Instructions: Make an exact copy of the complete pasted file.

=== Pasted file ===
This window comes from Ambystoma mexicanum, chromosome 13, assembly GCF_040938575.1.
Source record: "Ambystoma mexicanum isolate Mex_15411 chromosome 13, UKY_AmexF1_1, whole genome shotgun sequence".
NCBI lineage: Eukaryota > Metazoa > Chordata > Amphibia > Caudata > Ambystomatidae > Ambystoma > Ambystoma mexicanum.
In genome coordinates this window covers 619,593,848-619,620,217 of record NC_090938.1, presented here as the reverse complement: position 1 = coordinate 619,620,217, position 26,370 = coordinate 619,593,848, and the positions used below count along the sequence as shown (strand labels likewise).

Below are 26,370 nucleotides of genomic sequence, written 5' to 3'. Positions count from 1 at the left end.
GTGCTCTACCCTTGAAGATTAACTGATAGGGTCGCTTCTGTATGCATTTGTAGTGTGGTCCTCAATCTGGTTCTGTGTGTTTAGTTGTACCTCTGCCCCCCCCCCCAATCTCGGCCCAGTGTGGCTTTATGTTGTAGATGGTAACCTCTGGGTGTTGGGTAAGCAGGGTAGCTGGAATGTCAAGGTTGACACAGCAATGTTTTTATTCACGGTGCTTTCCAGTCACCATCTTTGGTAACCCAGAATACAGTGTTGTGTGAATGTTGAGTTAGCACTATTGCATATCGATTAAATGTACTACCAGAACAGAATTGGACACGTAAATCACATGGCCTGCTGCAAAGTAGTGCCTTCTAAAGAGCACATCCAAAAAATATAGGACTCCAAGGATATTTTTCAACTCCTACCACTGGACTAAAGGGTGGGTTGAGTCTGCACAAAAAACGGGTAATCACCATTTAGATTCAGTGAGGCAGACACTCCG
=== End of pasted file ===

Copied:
This window comes from Ambystoma mexicanum, chromosome 13, assembly GCF_040938575.1.
Source record: "Ambystoma mexicanum isolate Mex_15411 chromosome 13, UKY_AmexF1_1, whole genome shotgun sequence".
NCBI lineage: Eukaryota > Metazoa > Chordata > Amphibia > Caudata > Ambystomatidae > Ambystoma > Ambystoma mexicanum.
In genome coordinates this window covers 619,593,848-619,620,217 of record NC_090938.1, presented here as the reverse complement: position 1 = coordinate 619,620,217, position 26,370 = coordinate 619,593,848, and the positions used below count along the sequence as shown (strand labels likewise).

Below are 26,370 nucleotides of genomic sequence, written 5' to 3'. Positions count from 1 at the left end.
GTGCTCTACCCTTGAAGATTAACTGATAGGGTCGCTTCTGTATGCATTTGTAGTGTGGTCCTCAATCTGGTTCTGTGTGTTTAGTTGTACCTCTGCCCCCCCCCCCAATCTCGGCCCAGTGTGGCTTTATGTTGTAGATGGTAACCTCTGGGTGTTGGGTAAGCAGGGTAGCTGGAATGTCAAGGTTGACACAGCAATGTTTTTATTCACGGTGCTTTCCAGTCACCATCTTTGGTAACCCAGAATACAGTGTTGTGTGAATGTTGAGTTAGCACTATTGCATATCGATTAAATGTACTACCAGAACAGAATTGGACACGTAAATCACATGGCCTGCTGCAAAGTAGTGCCTTCTAAAGAGCACATCCAAAAAATATAGGACTCCAAGGATATTTTTCAACTCCTACCACTGGACTAAAGGGTGGGTTGAGTCTGCACAAAAAACGGGTAATCACCATTTAGATTCAGTGAGGCAGACACTCCG